A rail network fit for the 21st century: making the most of digital technology

7 February 2018

New digital technologies present an opportunity to modernise the UK’s rail network. Technologies such as 5G mobile connectivity and transport apps can improve economic growth and productivity, ensure seamless connectivity, and enhance the passenger experience.

On 21 February, Reform will be hosting a roundtable in partnership with BAI Communications, led by the Rt Hon Chris Grayling MP, to discuss the role technology can play to improve public transport.

Improvements to mobile connectivity and Wi-Fi on rail travel will have a positive effect on economic growth and the UK’s stagnating productivity. By ensuring digital connectivity on rail networks, it will allow business to be conducted on the move. This will mean that the time spent commuting, which is continuing to rise, could become more productive. Recognising the possible economic benefits of improved mobile connectivity and Wi-Fi, the Government’s 2017 Digital Strategy estimated that by the end of 2018, 90 per cent of Department for Transport-franchised lines will enjoy reliable Wi-Fi.

Uninterrupted internet coverage will improve the rail experience by allowing passengers to stream or download content, in addition to accessing news, emails and social media feeds. In New York, for example, Transit Wireless launched a free Wi-Fi system that enables passengers to stay connected while in transit. Transport for London have now taken steps to match their global competitors, stating that by 2019, commuters will have access to 4G mobile coverage on the London underground.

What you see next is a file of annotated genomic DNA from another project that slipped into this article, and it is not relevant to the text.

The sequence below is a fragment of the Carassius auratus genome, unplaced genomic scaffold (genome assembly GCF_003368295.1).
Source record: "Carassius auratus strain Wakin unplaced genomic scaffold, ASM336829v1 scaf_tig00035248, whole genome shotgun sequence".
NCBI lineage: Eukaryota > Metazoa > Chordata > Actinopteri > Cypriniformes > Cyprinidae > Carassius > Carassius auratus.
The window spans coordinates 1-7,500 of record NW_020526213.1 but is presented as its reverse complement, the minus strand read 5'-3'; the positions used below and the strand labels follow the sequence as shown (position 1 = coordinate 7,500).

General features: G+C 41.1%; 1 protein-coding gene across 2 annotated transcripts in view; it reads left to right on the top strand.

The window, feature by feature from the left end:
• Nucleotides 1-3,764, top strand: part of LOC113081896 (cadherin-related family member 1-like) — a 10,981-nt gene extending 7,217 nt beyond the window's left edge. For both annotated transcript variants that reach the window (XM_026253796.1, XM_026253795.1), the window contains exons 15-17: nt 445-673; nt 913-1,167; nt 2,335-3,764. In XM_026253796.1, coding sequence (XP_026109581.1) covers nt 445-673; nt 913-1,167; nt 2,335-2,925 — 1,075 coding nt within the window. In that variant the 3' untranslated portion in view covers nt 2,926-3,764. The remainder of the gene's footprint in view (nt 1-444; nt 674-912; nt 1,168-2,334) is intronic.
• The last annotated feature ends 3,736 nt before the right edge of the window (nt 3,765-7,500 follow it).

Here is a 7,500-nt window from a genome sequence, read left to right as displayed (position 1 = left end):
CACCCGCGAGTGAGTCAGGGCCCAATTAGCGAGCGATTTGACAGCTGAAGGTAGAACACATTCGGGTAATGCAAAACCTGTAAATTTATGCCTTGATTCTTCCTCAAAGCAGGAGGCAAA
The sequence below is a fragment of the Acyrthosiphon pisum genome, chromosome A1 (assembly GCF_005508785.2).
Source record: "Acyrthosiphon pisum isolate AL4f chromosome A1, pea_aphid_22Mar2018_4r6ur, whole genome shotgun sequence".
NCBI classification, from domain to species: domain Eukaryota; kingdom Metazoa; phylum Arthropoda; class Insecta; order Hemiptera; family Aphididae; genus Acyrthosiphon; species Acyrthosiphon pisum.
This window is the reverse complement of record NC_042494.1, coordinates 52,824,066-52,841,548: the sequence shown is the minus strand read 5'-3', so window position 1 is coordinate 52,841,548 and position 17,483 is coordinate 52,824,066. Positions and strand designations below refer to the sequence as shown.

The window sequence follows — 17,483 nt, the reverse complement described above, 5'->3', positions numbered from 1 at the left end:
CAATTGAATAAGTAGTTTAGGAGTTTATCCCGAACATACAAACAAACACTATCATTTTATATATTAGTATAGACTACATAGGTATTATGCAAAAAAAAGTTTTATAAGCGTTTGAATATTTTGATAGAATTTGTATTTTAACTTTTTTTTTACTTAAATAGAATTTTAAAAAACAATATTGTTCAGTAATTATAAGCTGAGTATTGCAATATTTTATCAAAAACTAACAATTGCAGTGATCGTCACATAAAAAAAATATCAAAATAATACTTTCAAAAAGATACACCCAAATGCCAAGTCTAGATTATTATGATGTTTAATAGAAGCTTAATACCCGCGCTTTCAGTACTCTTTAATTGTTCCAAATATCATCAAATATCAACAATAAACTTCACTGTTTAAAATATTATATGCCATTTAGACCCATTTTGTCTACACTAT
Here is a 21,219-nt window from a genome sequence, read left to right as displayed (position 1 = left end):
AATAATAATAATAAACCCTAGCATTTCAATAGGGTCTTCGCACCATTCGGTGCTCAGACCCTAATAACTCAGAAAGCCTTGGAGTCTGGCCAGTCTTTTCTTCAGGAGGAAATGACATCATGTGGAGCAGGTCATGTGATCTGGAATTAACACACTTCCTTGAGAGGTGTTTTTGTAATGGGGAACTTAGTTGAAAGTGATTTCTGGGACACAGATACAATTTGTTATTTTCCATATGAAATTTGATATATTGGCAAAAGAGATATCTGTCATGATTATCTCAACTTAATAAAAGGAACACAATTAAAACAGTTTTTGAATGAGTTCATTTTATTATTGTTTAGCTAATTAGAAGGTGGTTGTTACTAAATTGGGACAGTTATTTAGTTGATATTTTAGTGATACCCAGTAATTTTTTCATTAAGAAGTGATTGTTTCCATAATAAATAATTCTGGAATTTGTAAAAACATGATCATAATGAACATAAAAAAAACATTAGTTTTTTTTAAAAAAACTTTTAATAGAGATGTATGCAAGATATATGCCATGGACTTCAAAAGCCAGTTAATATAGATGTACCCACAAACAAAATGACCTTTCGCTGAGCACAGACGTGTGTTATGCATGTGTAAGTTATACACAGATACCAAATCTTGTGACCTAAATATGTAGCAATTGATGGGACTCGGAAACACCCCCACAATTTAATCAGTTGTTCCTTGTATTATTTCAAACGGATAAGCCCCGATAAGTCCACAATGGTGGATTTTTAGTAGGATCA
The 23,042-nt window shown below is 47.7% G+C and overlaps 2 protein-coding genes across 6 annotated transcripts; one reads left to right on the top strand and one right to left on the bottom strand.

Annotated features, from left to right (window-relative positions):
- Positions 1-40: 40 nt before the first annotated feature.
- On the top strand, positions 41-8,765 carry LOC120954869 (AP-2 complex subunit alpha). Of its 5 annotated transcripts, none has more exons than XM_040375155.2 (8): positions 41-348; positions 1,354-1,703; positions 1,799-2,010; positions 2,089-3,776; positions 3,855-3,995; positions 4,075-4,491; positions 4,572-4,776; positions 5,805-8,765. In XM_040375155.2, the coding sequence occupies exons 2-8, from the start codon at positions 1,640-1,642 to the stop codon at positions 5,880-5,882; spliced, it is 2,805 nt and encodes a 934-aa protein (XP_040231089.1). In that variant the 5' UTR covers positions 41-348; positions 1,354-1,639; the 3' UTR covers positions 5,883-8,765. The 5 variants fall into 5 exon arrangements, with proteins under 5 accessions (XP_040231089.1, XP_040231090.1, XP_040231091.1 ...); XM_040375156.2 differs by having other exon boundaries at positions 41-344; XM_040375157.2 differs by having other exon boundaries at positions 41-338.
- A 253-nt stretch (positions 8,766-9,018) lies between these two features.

Reliable internet connectivity would also help to improve communication between staff and customers with real-time traffic updates. In the House of Commons Transport Committee’s assessment of passenger needs, Wi-Fi improvements were considered “a non-essential, though welcome, enhancement.” Providing punctual, frequent and cost-effective services were considered more important. It argued, however, that these aims are not necessarily mutually exclusive. An improvement in internet services would mean a more effective way of transferring information between passengers and staff through websites and online apps, leading to a more enjoyable service.

Transport apps can offer support to disabled passengers that have difficulties accessing public transport. Wayfindr is one such example helping people that are visually impaired to find their way through rail stations using audio technology. In 2015, the app was trialled in Pimlico and Euston stations, with TFL looking to expand the application more widely, with further trials across six stations.

New technologies can also help to expand passenger capacity and reduce delays. In the past 20 years, rail passenger journeys have more than doubled. To manage rising passenger numbers, the Chancellor’s 2016 Autumn Statement announced that the National Productivity Investment Fund would provide £450 million to trial digital signalling technology. In addition, a further £5 million of funding has been granted to Network Rail to develop this new technology between Manchester and York. Digital signalling technology will help to manage rail traffic and speed, enabling trains to run closer together without supervision.

Advances in technology present a great opportunity to improve the UK’s rail network. In his 2017 conference speech, Chris Grayling recognised this potential, arguing that new technologies “will help create a more reliable railway, increase capacity and create better journeys for passengers.” According to the National Infrastructure Commission, however, the UK is “languishing in the digital slow lane”, and is 54th in the world for 4G connectivity, worse than Peru, Romania, Albania and Panama. The Government has demonstrated its commitment to improve this. In its 5G strategy update, for example, it agreed to assess the commercial provision of trackside infrastructure to improve high-speed connectivity. By utilising new digital technology, there is opportunity for Government and business leaders to work together to provide a rail network that improves productivity, connectivity and the passenger experience.

Dr Luke Heselwood, Researcher, Reform



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